Thursday, May 28, 2009

Silly Political Tests

In what you might mistake for a David Brooks column, Nick Kristof shares two questions that supposedly indicate whether you're "liberal (which he later defines as believing that "morality derives mostly from fairness and prevention of harm") or conservative (which he implicitly defines the same way, but as also "upholding authority and loyalty — and revulsion at disgust").
How’s this: Would you be willing to slap your father in the face, with his permission, as part of a comedy skit?

And, second: Does it disgust you to touch the faucet in a public restroom?
Kristof explains,
Studies suggest that conservatives are more often distressed by actions that seem disrespectful of authority, such as slapping Dad. Liberals don’t worry as long as Dad has given permission.

Likewise, conservatives are more likely than liberals to sense contamination or perceive disgust. People who would be disgusted to find that they had accidentally sipped from an acquaintance’s drink are more likely to identify as conservatives.
I would expect them to be even more likely to self-identify as non-parents. Seriously, for Kristof's examples of "disgusting" things, he seems to focus on things you're likely to inure to with experience. Does it disgust you to "smell urine in a tunnel"? That reaction is likely to diminish over time if you live in a major city and it becomes part of the "background noise" of your daily experience.

Kristof challenges his readers to take the "disgust" test, so I did. And the results told me that (thanks probably exclusively to being a parent) on the whole I find things marginally less disgusting than an average person, they said nothing about my politics. So I read the background information on the test and read,
Disgust appears to play a role in moral judgment, moral conflict, and ethno-political violence. (For the best work on disgust and politics, see David Pizarro.)
Fair enough. And it seems like a paper, "Inbar, Y., Pizarro, D.A., & Bloom, P. (in press) Conservatives are more easily disgusted. Cognition and Emotion.", would be right on point. But not in the way Kristof represents. It's not about sink knobs and earthworms.
In the first study, we document a positive correlation between disgust sensitivity and self-reported conservatism in a broad sample of U.S. adults. In Study 2 we show that while disgust sensitivity is associated with more conservative attitudes on a range of political issues, this relationship is strongest for purity-related issues—specifically, abortion and gay marriage.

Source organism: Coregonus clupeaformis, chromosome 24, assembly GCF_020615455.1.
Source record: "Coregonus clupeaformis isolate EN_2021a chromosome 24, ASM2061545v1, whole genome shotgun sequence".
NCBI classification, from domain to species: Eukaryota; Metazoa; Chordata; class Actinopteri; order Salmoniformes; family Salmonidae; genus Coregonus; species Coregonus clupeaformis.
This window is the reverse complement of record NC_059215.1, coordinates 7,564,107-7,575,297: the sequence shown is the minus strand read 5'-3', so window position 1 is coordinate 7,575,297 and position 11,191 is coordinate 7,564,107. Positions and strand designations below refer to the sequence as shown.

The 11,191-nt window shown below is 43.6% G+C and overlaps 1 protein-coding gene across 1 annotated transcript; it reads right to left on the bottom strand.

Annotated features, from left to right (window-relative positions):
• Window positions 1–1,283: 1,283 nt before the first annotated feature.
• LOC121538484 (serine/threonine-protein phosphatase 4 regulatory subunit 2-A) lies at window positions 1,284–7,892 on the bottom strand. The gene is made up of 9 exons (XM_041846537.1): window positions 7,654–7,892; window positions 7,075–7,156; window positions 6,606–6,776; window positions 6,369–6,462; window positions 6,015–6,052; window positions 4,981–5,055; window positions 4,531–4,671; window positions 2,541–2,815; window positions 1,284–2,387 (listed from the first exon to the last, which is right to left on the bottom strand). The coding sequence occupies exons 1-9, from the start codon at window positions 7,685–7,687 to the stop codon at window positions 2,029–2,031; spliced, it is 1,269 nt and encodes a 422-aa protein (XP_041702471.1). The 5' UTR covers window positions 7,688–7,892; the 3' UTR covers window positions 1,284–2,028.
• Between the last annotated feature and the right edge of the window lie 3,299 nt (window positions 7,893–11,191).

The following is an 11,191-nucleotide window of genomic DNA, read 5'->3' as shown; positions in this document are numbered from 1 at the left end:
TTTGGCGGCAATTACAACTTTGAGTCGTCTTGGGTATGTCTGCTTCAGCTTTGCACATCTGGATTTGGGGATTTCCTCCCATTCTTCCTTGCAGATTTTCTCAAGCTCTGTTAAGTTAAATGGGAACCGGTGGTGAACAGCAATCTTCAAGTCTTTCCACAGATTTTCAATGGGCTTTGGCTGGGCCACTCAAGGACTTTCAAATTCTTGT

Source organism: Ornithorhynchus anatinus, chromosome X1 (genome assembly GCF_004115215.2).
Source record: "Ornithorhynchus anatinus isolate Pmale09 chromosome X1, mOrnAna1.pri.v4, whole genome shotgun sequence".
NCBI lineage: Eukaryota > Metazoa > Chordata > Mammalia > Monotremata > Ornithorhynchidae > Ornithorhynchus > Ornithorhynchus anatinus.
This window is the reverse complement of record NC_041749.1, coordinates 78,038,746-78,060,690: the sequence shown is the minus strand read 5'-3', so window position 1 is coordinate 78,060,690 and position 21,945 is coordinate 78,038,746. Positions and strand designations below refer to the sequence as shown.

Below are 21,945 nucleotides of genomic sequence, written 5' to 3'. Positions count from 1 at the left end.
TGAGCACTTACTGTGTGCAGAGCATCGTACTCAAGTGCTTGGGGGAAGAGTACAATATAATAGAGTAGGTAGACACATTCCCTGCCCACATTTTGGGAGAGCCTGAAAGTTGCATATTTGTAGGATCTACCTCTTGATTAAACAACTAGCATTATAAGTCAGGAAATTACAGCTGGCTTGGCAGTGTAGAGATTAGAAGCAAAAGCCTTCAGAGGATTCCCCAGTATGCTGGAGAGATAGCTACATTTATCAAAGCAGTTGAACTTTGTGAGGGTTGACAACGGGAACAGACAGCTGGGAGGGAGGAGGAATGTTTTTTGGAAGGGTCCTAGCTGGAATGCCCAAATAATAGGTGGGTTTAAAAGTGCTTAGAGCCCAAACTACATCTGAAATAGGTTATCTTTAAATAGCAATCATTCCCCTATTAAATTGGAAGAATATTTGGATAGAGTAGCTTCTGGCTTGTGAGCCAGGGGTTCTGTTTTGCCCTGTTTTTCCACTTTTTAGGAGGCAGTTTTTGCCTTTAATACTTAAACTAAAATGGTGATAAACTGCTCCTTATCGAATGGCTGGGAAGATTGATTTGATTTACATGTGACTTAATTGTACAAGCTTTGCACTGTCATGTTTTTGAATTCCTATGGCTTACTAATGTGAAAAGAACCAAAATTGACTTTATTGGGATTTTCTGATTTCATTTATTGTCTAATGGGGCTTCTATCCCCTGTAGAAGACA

Although the disgust effect was not exclusive to "'sociomoral' issues of gay marriage and abortion ... a greater disapproval of gay marriage and greater disapproval of abortion", results are correlational and thus " it is possible that there are other variables related to both disgust sensitivity and conservatism that may account for the observed relationship." The study's conclusions are presented as a starting point for further research. But to the extent he wants to claim that "studies suggest" a link, the type of disgust Kristof should be focusing on is the type that sees purity as a moral virtue, and is evoked by behaviors that offend one's sense of purity even if they're harmless to the actor and to others. The type of purity you're likely to hear about in church, or see evoked in a Ross Douthat column.

As for comedy skits in which you slap your parent, that seems to tie more into Kristof's definition of conservatism as authoritarian in nature. But you don't have to be conservative to be authoritarian and, despite a correlation, don't have to be authoritarian to be conservative. But Kristof doesn't follow through on that claim, choosing instead to focus on disgust. If you're testing for authoritarianism, a better question would probably be, "Would you be more likely to slap your father with his consent as part of a comedy act, or to slap your child out of anger or to impose discipline?" But I think the answer would only correlate to political leanings for the aforementioned reason, that authoritarian personalities are more likely to espouse conservative politics.

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